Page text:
“My goal in going to Fotofest was to get my work on a wall. I thought that’s what fine-art photographers were supposed to do. I wasn’t aware yet of the power and reach of the online photo world, which offers emerging artists opportunities to share their work with viewers even if they are not yet exhibiting in galleries, museums or other institutions. I requested reviewers representing commercial and non-profit galleries, and I did very little research beyond reading the bios sent out by festival organizers. I put all my focus on one of my projects, a self-portrait series about relationships that was set in hotel rooms.”
Jack Davison’s Throwback to a Golden Age of Editorial Portraiture
Cross-posted from The New Yorker. By Chris Wiley.
“Twenty-eight years old, baby-faced and affable, he has been shooting editorial work for the likes of the Times Magazine, British Vogue, and various cultish brands (Craig Green, Margaret Howell) since he was barely out of college; his first monograph, titled simply “Photographs,” was released in May by the London-based imprint Loose Joints. And his work, with its moody chiaroscuro, vintage Kodachrome palette, and Mannerist emotionality, seems to have been ripped out of the pages of glossy magazines from an era when Irving Penn and Richard Avedon were still huddled underneath their dark cloths, and Ralph Gibson and Saul Leiter still prowled the streets.”
Fair Use is always a hot topic, in part because it can be so hard to pin down. Photographers who publish books and have photos in other people’s books need to know about the legalities as much as any writer. Jane Friedman is a respected educator on all aspects of writing and publishing.
“Unfortunately, quoting or excerpting someone else’s work falls into one of the grayest areas of copyright law. There is no legal rule stipulating what quantity is OK to use without seeking permission from the owner or creator of the material. Major legal battles have been fought over this question, but there is still no black-and-white rule.”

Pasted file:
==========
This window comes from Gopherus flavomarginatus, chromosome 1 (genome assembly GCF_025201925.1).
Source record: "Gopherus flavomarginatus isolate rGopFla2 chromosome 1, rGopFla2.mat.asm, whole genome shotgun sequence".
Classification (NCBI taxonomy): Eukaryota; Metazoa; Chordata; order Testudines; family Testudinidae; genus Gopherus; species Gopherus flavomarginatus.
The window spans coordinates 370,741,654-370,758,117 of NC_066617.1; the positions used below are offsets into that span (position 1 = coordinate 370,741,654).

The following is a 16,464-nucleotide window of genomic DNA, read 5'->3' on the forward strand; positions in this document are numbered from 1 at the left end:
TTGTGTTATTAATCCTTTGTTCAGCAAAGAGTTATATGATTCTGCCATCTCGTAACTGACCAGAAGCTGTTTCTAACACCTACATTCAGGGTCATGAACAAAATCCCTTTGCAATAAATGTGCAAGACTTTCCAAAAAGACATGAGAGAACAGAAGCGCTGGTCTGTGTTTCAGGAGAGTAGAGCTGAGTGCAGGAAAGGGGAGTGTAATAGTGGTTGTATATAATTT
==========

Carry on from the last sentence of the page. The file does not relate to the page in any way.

HOW MUSIC PHOTOGRAPHER FARRAH SKEIKY DECODES INSTAGRAM’S ALGORITHM
Cross-posted from PDN. By David Walker.
“Editorial photographer Farrah Skeiky specializes in shooting bands and live music performances. She has also shot food and portrait assignments for a variety of websites and publication in the Washington, DC area. Currently, Skeiky serves as the creative/culture manager at The LINE Hotel DC, where she manages visual branding, music and cultural events, and social media for the hotel.”
Work by Irving Penn and Other Teachers of the Famous Photographers School Emerges
Cross-posted from Hyperallergic. By Claire Voon.
“In the 1950s and ’60s, tens of thousands of students across the US were receiving an arts education by mail, through correspondence courses designed and distributed by the Famous Artists School on painting, illustration, and cartooning. In 1961, 13 years after the Westport, Connecticut-based school’s founding by Albert Dorne, students could also learn about photography under the guidance of some of the field’s most famous names, from Richard Avedon to Irving Penn. Known as the Famous Photographers School, the offshoot lasted for just over a decade, closing in 1974.”
How To Get New Photographic Ideas Philippe Halsman’s tips for developing creative photographic projects
Cross-posted from Magnum.
“The life’s work of late Latvian-American Magnum photographer Philippe Halsman is a masterclass in creativity. The photographer’s outside-of-the-box thinking resulted in creative compositions and genre-pushing takes on portraiture, from getting an actor to answer questions via facial expression, to making portrait subjects jump in the air.”
“A now-rare book published in 1961, Halsman on the Creation of Photographic Ideas, aimed to offer unpretentious, practical advice and inspiration for photographers in order to help develop creative approaches to their work, addressing a problem faced by photographers of all kinds.”
Here’s another set in my occasional series of online stories that knocked me out. A little photo-centric, but not always.
Aphotograph is not evidence of the truth, rather, an interpretation, even though over time that interpretation becomes so embedded it seems indistinguishable from the truth. It helps to hve more than one photographer document the scene to know what really happened. By Michael Shaw in The New York Times Magazine.